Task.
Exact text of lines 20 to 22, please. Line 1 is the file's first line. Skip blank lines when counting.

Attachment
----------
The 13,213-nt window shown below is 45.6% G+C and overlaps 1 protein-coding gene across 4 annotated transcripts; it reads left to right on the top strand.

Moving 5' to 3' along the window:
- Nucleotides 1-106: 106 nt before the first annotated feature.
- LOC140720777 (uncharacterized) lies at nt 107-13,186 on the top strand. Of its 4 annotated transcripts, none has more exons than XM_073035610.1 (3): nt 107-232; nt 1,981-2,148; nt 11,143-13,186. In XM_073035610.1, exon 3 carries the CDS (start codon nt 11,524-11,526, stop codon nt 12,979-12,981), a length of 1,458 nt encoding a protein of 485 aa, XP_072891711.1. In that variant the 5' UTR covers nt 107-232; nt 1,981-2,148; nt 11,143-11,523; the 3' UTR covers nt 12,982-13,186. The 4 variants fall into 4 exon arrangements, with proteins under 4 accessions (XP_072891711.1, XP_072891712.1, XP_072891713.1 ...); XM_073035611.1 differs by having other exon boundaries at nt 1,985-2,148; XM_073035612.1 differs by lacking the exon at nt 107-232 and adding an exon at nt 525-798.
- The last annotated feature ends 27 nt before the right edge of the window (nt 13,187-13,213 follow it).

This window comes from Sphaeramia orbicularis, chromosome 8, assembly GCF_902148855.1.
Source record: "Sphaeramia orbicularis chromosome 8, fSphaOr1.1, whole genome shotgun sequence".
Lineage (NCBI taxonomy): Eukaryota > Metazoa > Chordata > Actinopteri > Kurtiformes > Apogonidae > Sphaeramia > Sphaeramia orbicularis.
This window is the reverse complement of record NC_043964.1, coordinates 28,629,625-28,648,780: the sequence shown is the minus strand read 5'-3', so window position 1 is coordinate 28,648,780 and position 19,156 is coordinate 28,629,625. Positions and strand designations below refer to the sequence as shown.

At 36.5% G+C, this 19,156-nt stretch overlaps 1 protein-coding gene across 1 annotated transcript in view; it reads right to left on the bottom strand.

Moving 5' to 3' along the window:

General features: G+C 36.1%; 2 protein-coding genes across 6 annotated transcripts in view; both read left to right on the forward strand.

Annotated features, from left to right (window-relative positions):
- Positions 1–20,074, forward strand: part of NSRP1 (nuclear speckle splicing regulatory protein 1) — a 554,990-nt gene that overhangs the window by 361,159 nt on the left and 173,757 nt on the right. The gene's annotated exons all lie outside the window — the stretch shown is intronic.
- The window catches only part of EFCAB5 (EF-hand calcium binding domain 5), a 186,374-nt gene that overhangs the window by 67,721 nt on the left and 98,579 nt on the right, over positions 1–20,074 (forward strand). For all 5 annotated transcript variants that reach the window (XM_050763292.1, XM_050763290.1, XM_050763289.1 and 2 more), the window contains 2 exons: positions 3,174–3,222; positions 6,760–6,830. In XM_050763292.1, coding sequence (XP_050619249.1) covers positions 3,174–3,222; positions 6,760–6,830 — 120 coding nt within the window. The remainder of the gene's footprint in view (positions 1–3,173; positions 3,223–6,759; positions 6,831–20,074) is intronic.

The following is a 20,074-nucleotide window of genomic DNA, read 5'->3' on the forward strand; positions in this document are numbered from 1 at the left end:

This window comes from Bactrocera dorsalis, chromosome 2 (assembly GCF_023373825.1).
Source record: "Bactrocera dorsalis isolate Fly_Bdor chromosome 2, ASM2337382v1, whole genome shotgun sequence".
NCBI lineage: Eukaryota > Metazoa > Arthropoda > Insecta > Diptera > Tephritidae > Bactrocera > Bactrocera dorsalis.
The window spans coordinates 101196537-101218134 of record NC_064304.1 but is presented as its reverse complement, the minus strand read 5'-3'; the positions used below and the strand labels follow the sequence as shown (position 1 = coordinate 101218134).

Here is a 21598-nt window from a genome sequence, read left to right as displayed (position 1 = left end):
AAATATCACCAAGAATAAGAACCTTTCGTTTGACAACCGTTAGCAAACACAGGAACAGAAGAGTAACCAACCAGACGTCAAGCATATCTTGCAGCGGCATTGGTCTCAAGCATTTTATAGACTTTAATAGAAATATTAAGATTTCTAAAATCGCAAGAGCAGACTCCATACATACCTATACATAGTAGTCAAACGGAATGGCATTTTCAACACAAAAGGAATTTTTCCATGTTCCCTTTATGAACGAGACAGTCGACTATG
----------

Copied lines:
The window spans coordinates 101196537-101218134 of record NC_064304.1 but is presented as its reverse complement, the minus strand read 5'-3'; the positions used below and the strand labels follow the sequence as shown (position 1 = coordinate 101218134).

Here is a 21598-nt window from a genome sequence, read left to right as displayed (position 1 = left end):
AAATATCACCAAGAATAAGAACCTTTCGTTTGACAACCGTTAGCAAACACAGGAACAGAAGAGTAACCAACCAGACGTCAAGCATATCTTGCAGCGGCATTGGTCTCAAGCATTTTATAGACTTTAATAGAAATATTAAGATTTCTAAAATCGCAAGAGCAGACTCCATACATACCTATACATAGTAGTCAAACGGAATGGCATTTTCAACACAAAAGGAATTTTTCCATGTTCCCTTTATGAACGAGACAGTCGACTATG